Spring turned to summer, and still Twain hadn’t left. Dreading the inevitable, he clung on as long as he could. “It seems like going back to prison to go back to the snows & the deserts of Washoe,” he complained. In July, he finally said farewell. He had been away from Nevada for two months. Even after he had settled back into the sagebrush on the dry side of the Sierras, the city lingered in his mind. Over the course of the next year he would find many reasons to return: first to visit, then to live. He would chronicle its quirks, and hurt the feelings of not a few of its citizens. In exchange, San Francisco would mold him to literary maturity. It would inspire his evolution from a provincial scribbler into a great American writer, from Hannibal’s Samuel Clemens into America’s Mark Twain.

On February 3, 1863, three months before the carrot-haired rambler roared into California, the residents of Virginia City, Nevada, awoke to find an unfamiliar name in their newspaper. That day’s Territorial Enterprise ran a letter from Carson City, the nearby capital, about a lavish party hosted by the former governor of California. The reporter arrived in the company of a bumptious, ill-bred friend—“the Unreliable”—and proceeded to drain the punch bowl and sing and dance drunkenly until two in the morning. Several famous citizens made cartoonish cameos. Affixed to the bottom of this waggish sketch of Washoe society was a new name: “Mark Twain.”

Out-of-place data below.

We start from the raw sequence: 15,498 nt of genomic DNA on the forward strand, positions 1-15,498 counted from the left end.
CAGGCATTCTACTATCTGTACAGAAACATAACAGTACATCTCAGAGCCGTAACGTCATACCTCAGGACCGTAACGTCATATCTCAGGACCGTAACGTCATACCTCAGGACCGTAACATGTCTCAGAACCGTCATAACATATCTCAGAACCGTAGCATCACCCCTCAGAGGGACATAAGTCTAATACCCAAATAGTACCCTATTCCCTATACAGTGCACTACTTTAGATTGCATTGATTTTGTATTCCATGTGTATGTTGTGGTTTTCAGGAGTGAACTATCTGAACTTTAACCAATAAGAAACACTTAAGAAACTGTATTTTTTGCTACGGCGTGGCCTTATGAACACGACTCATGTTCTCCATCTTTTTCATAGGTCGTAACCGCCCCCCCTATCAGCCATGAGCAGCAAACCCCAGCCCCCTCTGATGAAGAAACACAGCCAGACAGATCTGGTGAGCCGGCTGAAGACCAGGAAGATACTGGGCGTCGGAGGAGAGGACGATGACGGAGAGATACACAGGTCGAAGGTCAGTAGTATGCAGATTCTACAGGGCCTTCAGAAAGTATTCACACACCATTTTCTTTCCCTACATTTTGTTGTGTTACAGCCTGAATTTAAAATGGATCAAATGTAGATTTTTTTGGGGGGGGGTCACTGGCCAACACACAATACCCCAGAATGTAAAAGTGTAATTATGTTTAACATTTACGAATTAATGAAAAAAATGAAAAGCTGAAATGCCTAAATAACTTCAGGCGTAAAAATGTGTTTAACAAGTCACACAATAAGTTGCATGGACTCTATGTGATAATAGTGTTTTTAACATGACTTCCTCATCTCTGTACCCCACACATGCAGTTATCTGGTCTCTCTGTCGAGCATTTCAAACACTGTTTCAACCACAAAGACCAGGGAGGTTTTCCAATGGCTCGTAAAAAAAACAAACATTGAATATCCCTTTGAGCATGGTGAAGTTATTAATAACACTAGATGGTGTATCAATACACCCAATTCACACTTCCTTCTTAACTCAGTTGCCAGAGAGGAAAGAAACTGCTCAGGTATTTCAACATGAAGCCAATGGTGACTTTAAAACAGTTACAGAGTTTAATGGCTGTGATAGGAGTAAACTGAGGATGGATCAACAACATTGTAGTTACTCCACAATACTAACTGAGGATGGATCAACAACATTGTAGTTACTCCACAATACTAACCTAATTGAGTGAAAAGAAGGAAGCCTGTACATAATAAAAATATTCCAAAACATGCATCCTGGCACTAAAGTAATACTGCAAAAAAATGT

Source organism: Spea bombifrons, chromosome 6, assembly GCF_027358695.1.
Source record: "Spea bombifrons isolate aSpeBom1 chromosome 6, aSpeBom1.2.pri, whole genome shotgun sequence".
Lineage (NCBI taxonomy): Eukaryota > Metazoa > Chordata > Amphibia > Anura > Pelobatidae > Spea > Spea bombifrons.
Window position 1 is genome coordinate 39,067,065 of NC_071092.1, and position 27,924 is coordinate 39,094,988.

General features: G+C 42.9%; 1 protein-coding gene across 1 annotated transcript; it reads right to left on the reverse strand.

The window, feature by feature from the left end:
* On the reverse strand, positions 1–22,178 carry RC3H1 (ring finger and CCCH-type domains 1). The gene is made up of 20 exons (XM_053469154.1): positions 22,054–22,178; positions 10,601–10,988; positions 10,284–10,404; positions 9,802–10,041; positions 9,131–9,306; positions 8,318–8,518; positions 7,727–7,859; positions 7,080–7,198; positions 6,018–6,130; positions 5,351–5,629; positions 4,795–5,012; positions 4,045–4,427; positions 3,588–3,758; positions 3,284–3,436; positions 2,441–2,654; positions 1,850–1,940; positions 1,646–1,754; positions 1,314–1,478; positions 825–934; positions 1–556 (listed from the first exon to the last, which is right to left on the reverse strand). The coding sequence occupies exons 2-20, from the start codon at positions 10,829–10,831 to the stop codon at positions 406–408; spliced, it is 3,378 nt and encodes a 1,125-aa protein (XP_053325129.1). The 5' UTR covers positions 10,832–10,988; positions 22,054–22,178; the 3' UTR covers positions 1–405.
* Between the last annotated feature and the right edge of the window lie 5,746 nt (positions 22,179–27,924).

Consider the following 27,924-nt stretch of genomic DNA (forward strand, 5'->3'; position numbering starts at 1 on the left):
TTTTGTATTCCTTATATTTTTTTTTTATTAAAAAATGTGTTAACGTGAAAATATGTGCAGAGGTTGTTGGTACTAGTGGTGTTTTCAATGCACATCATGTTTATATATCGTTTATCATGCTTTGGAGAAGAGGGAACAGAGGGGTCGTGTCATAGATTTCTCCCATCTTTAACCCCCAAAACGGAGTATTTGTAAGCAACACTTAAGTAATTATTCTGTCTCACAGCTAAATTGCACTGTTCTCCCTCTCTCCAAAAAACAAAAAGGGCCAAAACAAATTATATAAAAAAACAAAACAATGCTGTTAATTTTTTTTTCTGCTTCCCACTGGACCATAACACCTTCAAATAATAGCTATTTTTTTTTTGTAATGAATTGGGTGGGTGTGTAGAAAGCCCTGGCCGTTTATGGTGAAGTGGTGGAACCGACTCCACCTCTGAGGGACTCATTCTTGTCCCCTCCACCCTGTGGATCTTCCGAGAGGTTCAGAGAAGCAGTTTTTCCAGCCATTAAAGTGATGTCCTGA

This debut didn’t attract much notice at the time. Clemens had written under a number of pseudonyms; it occurred to no one that his latest, Mark Twain, would someday be the most famous alias in America. The writing was clever, but only faintly colored by the brilliance that would later revolutionize American literature. He was always a late bloomer; his gifts took time to develop, and to be understood. He entered the world on November 30, 1835, a pale and premature child. “When I first saw him I could see no promise in him,” his mother said.

The origins of his pen name remain a mystery. In one disputed account, Twain claimed to have stolen the pseudonym from a famous steamboat captain named Isaiah Sellers. On the Mississippi, the leadsman would mark the depth on the sounding line and call it out to the pilot; “mark twain” meant “two fathoms,” a phrase that could signal safety or danger depending on the ship’s location. To a pilot in shallow water, it meant the river was getting deeper, reducing the risk of running aground; to a pilot in deep water, it meant the river was losing depth, a cause for alarm. “Mark Twain” marked a boundary in the writer’s life no less critical: the year his prose gradually began to find its true channel.

From The Bohemians, reprinted by arrangement with The Penguin Press, a member of Penguin Group (USA) LLC, A Penguin Random House Company. Copyright © Ben Tarnoff, 2014.